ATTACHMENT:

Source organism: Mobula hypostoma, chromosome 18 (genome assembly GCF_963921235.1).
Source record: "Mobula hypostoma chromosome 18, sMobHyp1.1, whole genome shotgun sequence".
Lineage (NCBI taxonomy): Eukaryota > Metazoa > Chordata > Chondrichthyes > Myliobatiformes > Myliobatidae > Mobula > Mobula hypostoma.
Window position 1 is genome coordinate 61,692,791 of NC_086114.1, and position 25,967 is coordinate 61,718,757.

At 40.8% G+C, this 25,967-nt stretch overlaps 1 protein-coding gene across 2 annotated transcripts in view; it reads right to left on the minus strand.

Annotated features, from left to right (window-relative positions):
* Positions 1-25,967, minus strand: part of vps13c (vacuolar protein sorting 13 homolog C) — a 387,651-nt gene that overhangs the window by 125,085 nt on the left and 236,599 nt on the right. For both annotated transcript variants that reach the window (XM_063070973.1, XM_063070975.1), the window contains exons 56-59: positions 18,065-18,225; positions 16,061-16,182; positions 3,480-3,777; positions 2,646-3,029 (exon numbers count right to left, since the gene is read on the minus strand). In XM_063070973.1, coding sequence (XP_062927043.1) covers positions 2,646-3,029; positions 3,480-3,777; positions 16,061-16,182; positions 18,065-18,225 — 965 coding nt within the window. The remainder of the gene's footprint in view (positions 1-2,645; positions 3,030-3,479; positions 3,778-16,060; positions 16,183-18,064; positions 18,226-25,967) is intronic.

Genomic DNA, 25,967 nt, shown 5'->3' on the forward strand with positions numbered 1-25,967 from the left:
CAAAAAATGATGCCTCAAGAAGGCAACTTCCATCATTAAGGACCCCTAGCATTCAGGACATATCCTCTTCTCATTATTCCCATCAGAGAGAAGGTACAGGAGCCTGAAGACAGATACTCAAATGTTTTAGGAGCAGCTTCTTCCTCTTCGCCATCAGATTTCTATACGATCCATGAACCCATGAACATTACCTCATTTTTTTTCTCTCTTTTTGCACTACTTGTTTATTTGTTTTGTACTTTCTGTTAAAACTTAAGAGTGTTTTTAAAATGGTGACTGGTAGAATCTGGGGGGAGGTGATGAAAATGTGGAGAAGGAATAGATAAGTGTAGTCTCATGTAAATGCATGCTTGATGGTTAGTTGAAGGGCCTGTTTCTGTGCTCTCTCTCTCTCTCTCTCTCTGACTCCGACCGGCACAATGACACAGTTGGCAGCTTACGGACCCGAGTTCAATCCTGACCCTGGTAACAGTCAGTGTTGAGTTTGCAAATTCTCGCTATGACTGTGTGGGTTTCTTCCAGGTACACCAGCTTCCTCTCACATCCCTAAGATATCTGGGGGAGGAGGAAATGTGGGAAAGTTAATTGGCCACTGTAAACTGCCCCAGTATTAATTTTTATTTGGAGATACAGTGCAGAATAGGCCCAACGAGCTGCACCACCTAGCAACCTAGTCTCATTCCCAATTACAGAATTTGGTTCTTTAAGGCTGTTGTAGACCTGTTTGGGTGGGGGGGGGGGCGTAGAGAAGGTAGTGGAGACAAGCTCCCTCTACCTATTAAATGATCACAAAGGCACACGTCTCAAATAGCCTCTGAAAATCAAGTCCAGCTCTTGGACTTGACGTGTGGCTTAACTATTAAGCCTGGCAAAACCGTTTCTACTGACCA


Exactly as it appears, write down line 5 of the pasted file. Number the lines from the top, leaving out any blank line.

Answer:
At 40.8% G+C, this 25,967-nt stretch overlaps 1 protein-coding gene across 2 annotated transcripts in view; it reads right to left on the minus strand.